Researchers convert red seaweed to ethanol in half the time
Hydrolyzing starch to get glucose for fermentation into alcohols such as ethanol may be a straight-forward, mature technique used in many industries, but University of Illinois researchers, in collaboration with colleagues at the University of California-Berkeley, have engineered a unique yeast strain that is capable of converting nonterrestrial biomass, red seaweed, into cellulosic ethanol in half the time.
According to Yong-Su Jin, assistant professor of microbial genomics at the University of Illinois and a faculty member in its Institute of Genomic Biology, red seaweed, when hydrolyzed, yields glucose and galactose—but there’s one problem. Jin said yeast has an appetite for glucose and won’t consume galactose until glucose is gone. To counter this, Jin and his team engineered a Saccharomyces cerevisiae strain that expressed genes coding for a new sugar transporter, cellodextrin, and an enzyme, beta-glucosidase, that’s capable of breaking down cellobiose, a dimeric form of glucose, at the intracellular level. The result is a yeast strain that can coferment cellobiose and galactose simultaneously, which decreases the production time of ethanol in half.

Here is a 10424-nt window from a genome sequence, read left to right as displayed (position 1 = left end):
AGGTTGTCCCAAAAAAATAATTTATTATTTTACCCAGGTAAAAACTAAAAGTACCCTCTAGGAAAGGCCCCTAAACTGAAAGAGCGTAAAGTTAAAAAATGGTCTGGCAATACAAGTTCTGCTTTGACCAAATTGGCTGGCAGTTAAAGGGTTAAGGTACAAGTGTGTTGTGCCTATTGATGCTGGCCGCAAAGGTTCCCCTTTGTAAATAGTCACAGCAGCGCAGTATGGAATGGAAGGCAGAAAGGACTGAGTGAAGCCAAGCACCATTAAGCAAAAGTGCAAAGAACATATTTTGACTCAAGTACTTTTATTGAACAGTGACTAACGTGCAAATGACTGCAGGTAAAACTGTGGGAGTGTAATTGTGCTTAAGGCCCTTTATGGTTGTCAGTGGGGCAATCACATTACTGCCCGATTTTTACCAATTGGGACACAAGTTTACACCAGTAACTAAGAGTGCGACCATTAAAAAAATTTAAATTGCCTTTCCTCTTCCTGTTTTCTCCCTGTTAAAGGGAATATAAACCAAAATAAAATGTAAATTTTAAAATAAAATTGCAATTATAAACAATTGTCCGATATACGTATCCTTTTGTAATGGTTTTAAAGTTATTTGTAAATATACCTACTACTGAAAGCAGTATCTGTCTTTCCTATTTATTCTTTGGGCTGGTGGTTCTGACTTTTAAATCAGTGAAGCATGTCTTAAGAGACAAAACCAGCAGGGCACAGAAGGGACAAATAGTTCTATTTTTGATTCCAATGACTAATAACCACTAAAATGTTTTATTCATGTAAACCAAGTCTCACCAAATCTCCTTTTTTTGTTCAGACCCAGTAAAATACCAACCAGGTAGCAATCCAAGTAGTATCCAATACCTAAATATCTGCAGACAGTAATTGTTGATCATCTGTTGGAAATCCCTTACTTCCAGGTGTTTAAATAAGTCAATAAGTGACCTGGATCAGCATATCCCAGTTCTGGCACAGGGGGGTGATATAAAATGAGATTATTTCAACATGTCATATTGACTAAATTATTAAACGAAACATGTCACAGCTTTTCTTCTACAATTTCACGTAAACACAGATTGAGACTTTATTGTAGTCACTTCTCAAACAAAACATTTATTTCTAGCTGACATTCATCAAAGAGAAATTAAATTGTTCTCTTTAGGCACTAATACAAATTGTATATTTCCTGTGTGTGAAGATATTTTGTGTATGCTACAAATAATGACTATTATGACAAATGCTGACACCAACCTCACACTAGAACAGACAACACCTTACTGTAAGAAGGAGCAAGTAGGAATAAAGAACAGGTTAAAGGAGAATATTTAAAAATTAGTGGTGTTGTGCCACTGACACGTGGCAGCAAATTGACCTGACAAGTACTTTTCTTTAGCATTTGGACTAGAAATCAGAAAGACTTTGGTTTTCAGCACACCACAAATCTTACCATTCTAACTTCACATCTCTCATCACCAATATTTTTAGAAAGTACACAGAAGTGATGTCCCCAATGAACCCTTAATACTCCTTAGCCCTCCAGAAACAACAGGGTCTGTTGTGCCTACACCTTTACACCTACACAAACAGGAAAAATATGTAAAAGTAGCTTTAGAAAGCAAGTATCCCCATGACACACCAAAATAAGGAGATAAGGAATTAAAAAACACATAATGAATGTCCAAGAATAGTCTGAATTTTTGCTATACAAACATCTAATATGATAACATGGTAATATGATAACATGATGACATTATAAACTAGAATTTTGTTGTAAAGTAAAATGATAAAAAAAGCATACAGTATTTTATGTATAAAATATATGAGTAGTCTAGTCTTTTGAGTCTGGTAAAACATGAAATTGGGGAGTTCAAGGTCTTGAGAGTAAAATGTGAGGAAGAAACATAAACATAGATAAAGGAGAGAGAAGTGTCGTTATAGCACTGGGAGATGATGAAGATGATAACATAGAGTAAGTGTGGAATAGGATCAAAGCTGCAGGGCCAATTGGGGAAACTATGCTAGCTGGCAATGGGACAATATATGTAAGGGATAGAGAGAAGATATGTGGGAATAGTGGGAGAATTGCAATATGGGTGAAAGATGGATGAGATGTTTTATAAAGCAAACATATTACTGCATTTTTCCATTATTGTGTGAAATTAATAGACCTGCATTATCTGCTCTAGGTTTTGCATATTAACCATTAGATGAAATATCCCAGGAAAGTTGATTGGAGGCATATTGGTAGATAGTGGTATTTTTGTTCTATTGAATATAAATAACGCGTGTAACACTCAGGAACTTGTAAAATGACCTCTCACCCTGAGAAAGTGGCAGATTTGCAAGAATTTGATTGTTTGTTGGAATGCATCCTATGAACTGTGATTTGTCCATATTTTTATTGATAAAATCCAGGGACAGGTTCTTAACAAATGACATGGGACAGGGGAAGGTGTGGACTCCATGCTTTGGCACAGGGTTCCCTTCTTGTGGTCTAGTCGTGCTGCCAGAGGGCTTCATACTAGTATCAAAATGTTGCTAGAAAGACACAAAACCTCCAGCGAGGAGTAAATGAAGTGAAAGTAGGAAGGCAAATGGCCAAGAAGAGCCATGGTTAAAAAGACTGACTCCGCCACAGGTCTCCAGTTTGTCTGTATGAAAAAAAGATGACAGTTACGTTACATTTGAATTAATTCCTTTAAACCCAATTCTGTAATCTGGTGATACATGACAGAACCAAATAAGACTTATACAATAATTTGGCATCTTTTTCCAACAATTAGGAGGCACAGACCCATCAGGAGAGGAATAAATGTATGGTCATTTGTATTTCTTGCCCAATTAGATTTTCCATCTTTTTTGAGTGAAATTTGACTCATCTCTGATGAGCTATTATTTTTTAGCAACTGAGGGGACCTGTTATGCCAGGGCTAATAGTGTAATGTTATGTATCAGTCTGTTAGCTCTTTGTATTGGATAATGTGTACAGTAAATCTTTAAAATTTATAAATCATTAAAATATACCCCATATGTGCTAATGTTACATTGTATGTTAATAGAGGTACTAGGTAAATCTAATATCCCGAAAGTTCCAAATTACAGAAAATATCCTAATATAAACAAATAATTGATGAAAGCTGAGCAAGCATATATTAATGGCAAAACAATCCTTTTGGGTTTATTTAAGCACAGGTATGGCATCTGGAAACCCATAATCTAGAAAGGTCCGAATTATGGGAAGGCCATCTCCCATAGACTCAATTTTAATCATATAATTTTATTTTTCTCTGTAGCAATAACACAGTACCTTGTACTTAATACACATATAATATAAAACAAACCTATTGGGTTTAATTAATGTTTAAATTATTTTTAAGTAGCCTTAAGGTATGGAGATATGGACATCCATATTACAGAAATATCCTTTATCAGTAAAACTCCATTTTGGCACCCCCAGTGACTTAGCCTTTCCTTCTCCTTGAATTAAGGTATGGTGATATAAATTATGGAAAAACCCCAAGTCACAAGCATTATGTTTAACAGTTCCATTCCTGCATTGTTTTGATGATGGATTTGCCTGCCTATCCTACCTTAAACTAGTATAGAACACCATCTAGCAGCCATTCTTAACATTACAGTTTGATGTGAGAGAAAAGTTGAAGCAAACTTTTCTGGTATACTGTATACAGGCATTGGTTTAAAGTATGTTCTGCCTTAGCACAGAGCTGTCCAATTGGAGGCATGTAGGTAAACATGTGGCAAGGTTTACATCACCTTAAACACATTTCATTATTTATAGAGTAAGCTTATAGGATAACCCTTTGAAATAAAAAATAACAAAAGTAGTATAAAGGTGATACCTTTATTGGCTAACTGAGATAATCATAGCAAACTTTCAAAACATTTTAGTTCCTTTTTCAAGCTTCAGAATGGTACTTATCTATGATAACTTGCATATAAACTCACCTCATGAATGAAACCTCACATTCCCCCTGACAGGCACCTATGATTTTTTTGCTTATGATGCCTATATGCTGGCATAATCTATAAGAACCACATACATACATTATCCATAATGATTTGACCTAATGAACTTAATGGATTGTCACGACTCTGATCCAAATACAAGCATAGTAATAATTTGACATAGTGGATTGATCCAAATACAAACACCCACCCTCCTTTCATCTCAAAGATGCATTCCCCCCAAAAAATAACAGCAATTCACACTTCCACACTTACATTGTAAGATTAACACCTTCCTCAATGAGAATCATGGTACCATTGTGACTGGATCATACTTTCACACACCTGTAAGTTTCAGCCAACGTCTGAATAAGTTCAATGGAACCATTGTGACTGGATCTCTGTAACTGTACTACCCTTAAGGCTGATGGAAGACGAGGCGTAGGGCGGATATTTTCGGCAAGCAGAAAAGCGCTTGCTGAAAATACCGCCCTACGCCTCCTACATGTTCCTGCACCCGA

“We’ve been able to cut the fermentation in half from 100 hours to 50 hours,” Jin told Biorefining Magazine.
Joining Jin on the project, which was funded by the university’s Energy Biosciences Institute, included team members Suk-Jin Ha, Qiaosi Wei and Soo Rin Kim of the University of Illinois and Jonathan Galazka and Jamie Cate of the University of California-Berkeley.
While ethanol was produced via this unique process, Jin said the research intends to shift toward producing other higher alcohols such as isobutanol using the same process.
“We focused mostly on the substrate portion,” Jin said. “Since we’ve engineered the yeast we’re going to use this platform for producing advanced biofuels in the future.”
He added that red seaweed was the biomass of choice for this research due to its abundance found near Asian coastlines and near geographical areas where land may be limited for terrestrial biomasses.